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program through an increased commitment from its endowment fund within the Jewish Family Service Foundation, as well as throughout annual giving by the HLCS membership. Frances Birshtein, president of HLCS, says, “The Food and Financial Assistance program is a longstanding program of JFS and serves Jewish members of our community who find themselves and their families in need. HLCS has been a long-time supporter of this program.” “JFS is most appreciative of the increased commitment of the organization, which joins the United Jewish Federation of Tidewater, the Pincus Paul Fund of the
JFS Foundation as major supporters, along with so many other organizations and individuals in our community who support this important program,” says Betty Ann Levin, JFS executive director. A representative from HLCS now serves on the JFS board of directors and will work with HLCS for appropriate dedication of the archives, including photographs and historical records. Through this partnership with JFS, HLCS continues its mission, in perpetuity, of meeting the needs of local Jewish families. Jewish Family Service is a constituent agency of United Jewish Federation of Tidewater.
Hunger is year-round
illions of Americans who live on the brink of hunger are finding it increasingly difficult to make ends meet as the winter’s record snowfalls hit many parts of the country. Nearly 70 percent of the households served by Feeding America report that their most common spending tradeoff was between paying for utilities or food, according to the organization’s recent report, Hunger in America 2014. One-third of households surveyed reported making this choice every month. Jewish Family Service of Tidewater, which operates two Food Closets, has seen demand for food almost double over the past year. This past fall—from the High Holidays to Thanksgiving to Chanukah— JFS received an overwhelming amount of food donations from local congregations, area businesses and other community groups and individuals. “Our shelves overflowed with jars of peanut butter, boxes of pasta, cans of tuna and vegetables and much more,” says Jody Laibstain, JFS volunteer coordinator. “We are so grateful to all who took the time to conduct food drives and to those who donated.” But unfortunately, hunger is year-round and JFS’ shelves are starting to look bare. “We urge everyone to remember JFS as they clean out their cupboards in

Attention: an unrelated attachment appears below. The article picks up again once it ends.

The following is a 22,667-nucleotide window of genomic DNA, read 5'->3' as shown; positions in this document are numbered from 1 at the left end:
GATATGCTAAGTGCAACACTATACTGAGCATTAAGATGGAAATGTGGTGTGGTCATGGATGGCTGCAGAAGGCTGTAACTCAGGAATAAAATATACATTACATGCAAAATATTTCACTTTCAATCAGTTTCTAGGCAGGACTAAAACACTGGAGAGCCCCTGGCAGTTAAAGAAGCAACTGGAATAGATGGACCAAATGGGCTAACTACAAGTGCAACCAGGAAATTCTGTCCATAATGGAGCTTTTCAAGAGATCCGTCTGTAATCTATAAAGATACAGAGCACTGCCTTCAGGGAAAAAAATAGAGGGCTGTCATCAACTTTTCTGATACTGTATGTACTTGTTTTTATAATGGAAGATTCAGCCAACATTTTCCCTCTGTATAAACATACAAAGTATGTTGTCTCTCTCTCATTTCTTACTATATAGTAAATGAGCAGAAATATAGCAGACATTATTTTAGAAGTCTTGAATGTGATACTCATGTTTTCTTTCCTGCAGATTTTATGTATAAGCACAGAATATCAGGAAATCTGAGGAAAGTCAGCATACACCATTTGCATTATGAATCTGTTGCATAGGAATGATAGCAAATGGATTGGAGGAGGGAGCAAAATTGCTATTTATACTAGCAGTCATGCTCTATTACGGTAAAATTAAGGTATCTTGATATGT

JFS offices overflowed with food donations from local temples in the fall of 2014.
preparation for Passover. We will gladly accept donations so we can continue to feed the many people who come to us every day,” says Laibstain. She suggests that donated items include cereal, peanut butter, canned tuna, soup, cleaning supplies and toiletries. To donate, or for more information on organizing a food drive, contact Jody Laibstain at 757-321-2222 or MaryAnn Kettyle at 459-4640. Jewish Family Service is a constituent agency of United Jewish Federation of Tidewater.